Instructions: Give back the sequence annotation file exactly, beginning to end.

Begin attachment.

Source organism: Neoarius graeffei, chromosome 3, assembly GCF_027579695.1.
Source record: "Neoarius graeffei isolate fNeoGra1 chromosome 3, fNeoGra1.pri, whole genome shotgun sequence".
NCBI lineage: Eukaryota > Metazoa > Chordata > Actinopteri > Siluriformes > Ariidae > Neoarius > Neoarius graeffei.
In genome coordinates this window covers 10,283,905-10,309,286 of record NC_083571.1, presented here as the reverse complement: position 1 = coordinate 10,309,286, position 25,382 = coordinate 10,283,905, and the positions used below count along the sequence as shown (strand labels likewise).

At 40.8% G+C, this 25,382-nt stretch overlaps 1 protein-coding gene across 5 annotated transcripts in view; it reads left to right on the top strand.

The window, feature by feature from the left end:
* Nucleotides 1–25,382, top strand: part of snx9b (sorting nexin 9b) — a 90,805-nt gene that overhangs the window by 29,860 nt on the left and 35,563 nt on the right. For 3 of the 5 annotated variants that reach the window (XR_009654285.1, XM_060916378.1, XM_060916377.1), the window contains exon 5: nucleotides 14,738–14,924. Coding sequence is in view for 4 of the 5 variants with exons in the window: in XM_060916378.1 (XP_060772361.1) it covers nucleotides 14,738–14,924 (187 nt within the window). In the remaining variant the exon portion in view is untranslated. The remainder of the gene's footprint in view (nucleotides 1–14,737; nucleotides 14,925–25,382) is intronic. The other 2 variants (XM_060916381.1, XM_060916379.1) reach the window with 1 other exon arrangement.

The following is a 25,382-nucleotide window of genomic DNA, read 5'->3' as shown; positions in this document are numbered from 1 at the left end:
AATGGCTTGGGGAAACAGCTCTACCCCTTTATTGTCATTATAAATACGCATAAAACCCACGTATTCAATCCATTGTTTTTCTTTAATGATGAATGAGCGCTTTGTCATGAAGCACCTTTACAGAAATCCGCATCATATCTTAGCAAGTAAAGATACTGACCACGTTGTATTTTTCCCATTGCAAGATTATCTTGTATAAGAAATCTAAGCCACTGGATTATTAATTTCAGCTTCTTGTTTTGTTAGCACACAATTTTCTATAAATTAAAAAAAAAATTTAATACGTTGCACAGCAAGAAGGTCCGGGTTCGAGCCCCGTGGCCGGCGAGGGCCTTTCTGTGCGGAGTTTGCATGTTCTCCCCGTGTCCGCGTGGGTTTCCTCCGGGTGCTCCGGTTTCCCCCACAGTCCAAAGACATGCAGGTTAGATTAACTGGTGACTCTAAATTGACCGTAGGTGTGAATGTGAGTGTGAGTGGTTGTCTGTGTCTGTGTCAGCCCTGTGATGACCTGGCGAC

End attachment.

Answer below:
Source organism: Neoarius graeffei, chromosome 3, assembly GCF_027579695.1.
Source record: "Neoarius graeffei isolate fNeoGra1 chromosome 3, fNeoGra1.pri, whole genome shotgun sequence".
NCBI lineage: Eukaryota > Metazoa > Chordata > Actinopteri > Siluriformes > Ariidae > Neoarius > Neoarius graeffei.
In genome coordinates this window covers 10,283,905-10,309,286 of record NC_083571.1, presented here as the reverse complement: position 1 = coordinate 10,309,286, position 25,382 = coordinate 10,283,905, and the positions used below count along the sequence as shown (strand labels likewise).

At 40.8% G+C, this 25,382-nt stretch overlaps 1 protein-coding gene across 5 annotated transcripts in view; it reads left to right on the top strand.

The window, feature by feature from the left end:
* Nucleotides 1–25,382, top strand: part of snx9b (sorting nexin 9b) — a 90,805-nt gene that overhangs the window by 29,860 nt on the left and 35,563 nt on the right. For 3 of the 5 annotated variants that reach the window (XR_009654285.1, XM_060916378.1, XM_060916377.1), the window contains exon 5: nucleotides 14,738–14,924. Coding sequence is in view for 4 of the 5 variants with exons in the window: in XM_060916378.1 (XP_060772361.1) it covers nucleotides 14,738–14,924 (187 nt within the window). In the remaining variant the exon portion in view is untranslated. The remainder of the gene's footprint in view (nucleotides 1–14,737; nucleotides 14,925–25,382) is intronic. The other 2 variants (XM_060916381.1, XM_060916379.1) reach the window with 1 other exon arrangement.

The following is a 25,382-nucleotide window of genomic DNA, read 5'->3' as shown; positions in this document are numbered from 1 at the left end:
AATGGCTTGGGGAAACAGCTCTACCCCTTTATTGTCATTATAAATACGCATAAAACCCACGTATTCAATCCATTGTTTTTCTTTAATGATGAATGAGCGCTTTGTCATGAAGCACCTTTACAGAAATCCGCATCATATCTTAGCAAGTAAAGATACTGACCACGTTGTATTTTTCCCATTGCAAGATTATCTTGTATAAGAAATCTAAGCCACTGGATTATTAATTTCAGCTTCTTGTTTTGTTAGCACACAATTTTCTATAAATTAAAAAAAAAATTTAATACGTTGCACAGCAAGAAGGTCCGGGTTCGAGCCCCGTGGCCGGCGAGGGCCTTTCTGTGCGGAGTTTGCATGTTCTCCCCGTGTCCGCGTGGGTTTCCTCCGGGTGCTCCGGTTTCCCCCACAGTCCAAAGACATGCAGGTTAGATTAACTGGTGACTCTAAATTGACCGTAGGTGTGAATGTGAGTGTGAGTGGTTGTCTGTGTCTGTGTCAGCCCTGTGATGACCTGGCGAC